4.6 Making Statements about a Binomial Parameter.

4.6.1 The Frequentist Approach.

4.6.2 The Bayesian Approach.

4.7 The Bell-Shaped Error Distribution.

4.8 Comments and Further Reading.


4.A Appendix: The Evolution of the Central Limit Theorem.

5 Learning About Parameters, and Some Notes onPlanning.

5.1 Introduction.

5.2 Test Statistics Described by Parameters.

5.3 How We Describe Our Knowledge about a Parameter from anExperiment.

5.4 Statistical Analysis of Two Proportions.

5.4.1 Some ways to compare two proportions.

5.4.2 Analysis of the group difference.

5.5 Adjusting for Confounders in the Analysis.

5.6 The Power Curve of an Experiment.

5.7 Some Confusing Aspects of Power Calculations.

5.8 Comments and Further Reading.


5.A Some Technical Comments.

6 Empirical Distribution Functions.

6.1 Introduction.

6.2 How to Describe the Distribution of a Sample.

6.3 Describing the Sample - Descriptive Statistics.

6.4 Population Distribution Parameters.

6.5 Confidence in the CDF and its Parameters.

6.6 Analysis of Paired Data.

6.7 Bootstrapping.

6.8 Meta-Analysis and Heterogeneity.

6.9 Comments and Further Reading.


6.A Appendix: Some Technical Comments.

7 Correlation and Regression in BivariateDistributions

7.1 Introduction.

7.2 Bivariate Distributions and Correlation.

7.3 About Baseline Corrections and Other Covariates.

7.4 Bivariate Gaussian Distributions.

7.5 Regression to the Mean.

7.6 Statistical Analysis of Bivariate Gaussian Data.

7.7 Simultaneous Analysis of Two Binomial Proportions.

7.8 Comments and Further Reading.


7.A Appendix: Some Technical Comments.

8 How to Compare the Outcome in Two Groups.

8.1 Introduction.

8.2 Simple Models that Compare Two Distributions.

8.3 Comparison Done the Horizontal Way.

8.4 Analysis Done the Vertical Way.

8.5 Some Ways to Compute p-values.

8.6 The Discrete Wilcoxon Test.

8.7 The Two-Period Crossover Trial.

8.8 Multivariate Analysis and Analysis of Covariance.

8.9 Comments and Further Reading.


8.A Appendix: About U-statistics.

9 Least Squares, Linear Models and Beyond.

9.1 Introduction.

9.2 The Purpose of Mathematical Models.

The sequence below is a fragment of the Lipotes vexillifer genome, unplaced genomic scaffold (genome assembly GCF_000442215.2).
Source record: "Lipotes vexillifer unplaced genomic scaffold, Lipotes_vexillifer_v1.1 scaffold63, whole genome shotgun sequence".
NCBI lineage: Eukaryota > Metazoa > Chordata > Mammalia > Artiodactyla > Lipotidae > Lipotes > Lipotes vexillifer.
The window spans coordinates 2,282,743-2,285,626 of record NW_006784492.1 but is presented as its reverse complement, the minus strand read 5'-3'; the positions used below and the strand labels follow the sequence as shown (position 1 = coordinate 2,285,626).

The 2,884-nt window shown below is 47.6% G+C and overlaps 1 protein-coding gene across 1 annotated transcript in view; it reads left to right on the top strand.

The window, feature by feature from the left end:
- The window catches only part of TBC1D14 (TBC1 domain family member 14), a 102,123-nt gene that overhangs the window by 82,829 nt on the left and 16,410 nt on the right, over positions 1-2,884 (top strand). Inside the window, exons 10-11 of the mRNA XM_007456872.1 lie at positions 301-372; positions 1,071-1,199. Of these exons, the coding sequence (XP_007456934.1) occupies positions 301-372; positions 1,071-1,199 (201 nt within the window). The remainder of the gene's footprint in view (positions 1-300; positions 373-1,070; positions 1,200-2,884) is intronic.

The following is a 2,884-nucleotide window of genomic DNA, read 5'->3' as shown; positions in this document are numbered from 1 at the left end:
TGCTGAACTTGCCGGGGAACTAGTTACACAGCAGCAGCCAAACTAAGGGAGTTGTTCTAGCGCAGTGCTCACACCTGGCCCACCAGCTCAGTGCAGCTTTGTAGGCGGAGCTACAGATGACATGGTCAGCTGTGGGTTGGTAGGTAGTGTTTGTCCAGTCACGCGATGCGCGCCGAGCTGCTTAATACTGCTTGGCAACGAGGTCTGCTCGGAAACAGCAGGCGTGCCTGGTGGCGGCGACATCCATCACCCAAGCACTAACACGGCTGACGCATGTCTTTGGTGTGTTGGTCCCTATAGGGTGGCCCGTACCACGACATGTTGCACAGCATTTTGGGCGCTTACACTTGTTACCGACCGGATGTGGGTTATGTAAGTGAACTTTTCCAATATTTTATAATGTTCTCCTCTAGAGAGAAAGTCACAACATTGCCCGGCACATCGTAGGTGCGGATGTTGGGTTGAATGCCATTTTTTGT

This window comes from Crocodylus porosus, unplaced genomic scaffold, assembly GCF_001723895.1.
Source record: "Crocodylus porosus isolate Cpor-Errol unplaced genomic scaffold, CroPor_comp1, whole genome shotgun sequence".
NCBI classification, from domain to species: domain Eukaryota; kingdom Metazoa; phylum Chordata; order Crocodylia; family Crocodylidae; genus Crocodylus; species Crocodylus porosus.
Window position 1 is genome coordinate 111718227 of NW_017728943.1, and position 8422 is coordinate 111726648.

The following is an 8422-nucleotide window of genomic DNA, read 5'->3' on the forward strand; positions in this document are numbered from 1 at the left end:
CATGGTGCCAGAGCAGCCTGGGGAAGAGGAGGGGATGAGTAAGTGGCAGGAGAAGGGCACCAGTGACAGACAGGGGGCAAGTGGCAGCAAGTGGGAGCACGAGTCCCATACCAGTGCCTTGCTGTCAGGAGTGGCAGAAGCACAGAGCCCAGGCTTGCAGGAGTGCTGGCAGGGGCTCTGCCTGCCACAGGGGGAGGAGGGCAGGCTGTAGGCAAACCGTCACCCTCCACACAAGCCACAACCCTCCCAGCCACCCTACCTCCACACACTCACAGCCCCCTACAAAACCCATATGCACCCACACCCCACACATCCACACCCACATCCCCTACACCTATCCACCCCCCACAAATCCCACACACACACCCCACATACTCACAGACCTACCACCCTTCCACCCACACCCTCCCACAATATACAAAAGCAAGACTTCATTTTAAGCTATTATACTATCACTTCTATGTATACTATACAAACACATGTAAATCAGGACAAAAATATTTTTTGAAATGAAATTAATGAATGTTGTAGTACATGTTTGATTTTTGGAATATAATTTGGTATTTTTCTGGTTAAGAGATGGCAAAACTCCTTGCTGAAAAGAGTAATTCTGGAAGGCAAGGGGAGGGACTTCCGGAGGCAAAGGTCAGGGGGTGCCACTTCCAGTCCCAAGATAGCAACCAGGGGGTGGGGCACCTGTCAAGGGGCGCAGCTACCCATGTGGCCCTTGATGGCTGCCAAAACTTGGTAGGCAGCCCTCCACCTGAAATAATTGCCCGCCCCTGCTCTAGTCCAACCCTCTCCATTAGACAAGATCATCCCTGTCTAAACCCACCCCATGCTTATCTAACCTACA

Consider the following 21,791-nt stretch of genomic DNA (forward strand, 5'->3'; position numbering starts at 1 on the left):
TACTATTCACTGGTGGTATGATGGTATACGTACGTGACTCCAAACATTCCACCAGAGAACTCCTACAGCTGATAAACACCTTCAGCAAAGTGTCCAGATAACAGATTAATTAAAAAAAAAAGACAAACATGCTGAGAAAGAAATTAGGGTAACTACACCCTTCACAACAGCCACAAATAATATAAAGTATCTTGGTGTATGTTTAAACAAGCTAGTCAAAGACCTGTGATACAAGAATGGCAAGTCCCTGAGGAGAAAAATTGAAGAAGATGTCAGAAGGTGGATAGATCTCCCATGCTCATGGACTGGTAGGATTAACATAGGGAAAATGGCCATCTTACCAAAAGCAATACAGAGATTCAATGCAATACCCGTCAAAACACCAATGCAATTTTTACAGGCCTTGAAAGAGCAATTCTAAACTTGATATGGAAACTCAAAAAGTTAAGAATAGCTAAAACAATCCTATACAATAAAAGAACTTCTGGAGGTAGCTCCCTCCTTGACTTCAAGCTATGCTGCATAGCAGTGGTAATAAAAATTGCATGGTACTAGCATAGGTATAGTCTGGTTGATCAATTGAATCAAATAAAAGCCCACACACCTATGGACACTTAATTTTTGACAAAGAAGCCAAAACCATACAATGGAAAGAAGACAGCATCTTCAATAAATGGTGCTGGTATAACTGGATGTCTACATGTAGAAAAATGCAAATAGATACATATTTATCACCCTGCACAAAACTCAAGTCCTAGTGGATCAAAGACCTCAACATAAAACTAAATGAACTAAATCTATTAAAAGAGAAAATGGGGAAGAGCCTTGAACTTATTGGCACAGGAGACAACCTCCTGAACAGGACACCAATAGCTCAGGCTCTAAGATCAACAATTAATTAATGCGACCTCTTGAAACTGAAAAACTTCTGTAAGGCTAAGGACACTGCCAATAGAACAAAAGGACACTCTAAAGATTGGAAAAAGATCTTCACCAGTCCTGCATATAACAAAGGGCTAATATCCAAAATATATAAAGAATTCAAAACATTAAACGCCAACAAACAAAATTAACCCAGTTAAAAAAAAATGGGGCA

9.3 Different Ways To Do Least Squares.

9.4 Logistic Regression, with Variations.

9.5 The Two-step Modeling Approach.

9.6 The Effect of Missing Covariates.

9.7 The Exponential Family of Distributions.

9.8 Generalized Linear Models.

9.9 Comments and Further Reading.


10 Analysis of Dose response.

10.1 Introduction.

10.2 Dose-Response Relationship.

10.3 Relative Dose Potency and Therapeutic Ratio.

10.4 Subject-Specific and Population Averaged Dose-response.

10.5 Estimation of the Population Averaged Dose-responseRelationship.

10.6 Estimating Subject-Specific Dose-responses.

10.7 Comments and Further Reading.


11 Hazards and Censored Data.

11.1 Introduction.

11.2 Censored observations: incomplete knowledge.

11.3 Hazard Models from a Population Perspective.

11.4 The Impact of Competing Risks.

11.5 Heterogeneity in Survival Analysis.

11.6 Recurrent Events and Frailty.

11.7 The Principles Behind the Analysis of Censored Data.

11.8 The Kaplan-Meier Estimator of the CDF.

11.9 Comments and Further Reading.


11.A Appendix: On the Large-sample Approximations of CountingProcesses.

12 From the Log-rank Test to the Cox Proportional HazardsModel.

12.1 Introduction.

12.2 Comparing Hazards Between Two Groups.

12.3 Nonparametric Tests for Hazards.

12.4 Parameter Estimation in Hazards Models.

12.5 The Accelerated Failure Time Model.

12.6 The Cox Proportional Hazards Model.

12.7 On Omitted Covariates and Stratification in the Log-rankTest.

12.8 Comments and Further Reading.


12.A Appendix: Comments on Interval-Censored Data.

13 Remarks on Some Estimation Methods.

13.1 Introduction.

13.2 Estimating Equations and the Robust Variance Estimate.

13.3 From Maximum Likelihood Theory to generalized estimatingequations.

13.4 The Analysis of Recurrent Events.

13.5 Defining and Estimating Mixed Effects Models.

13.6 Comments and Further Reading.


13.A Appendix: Formulas for First-order Bias.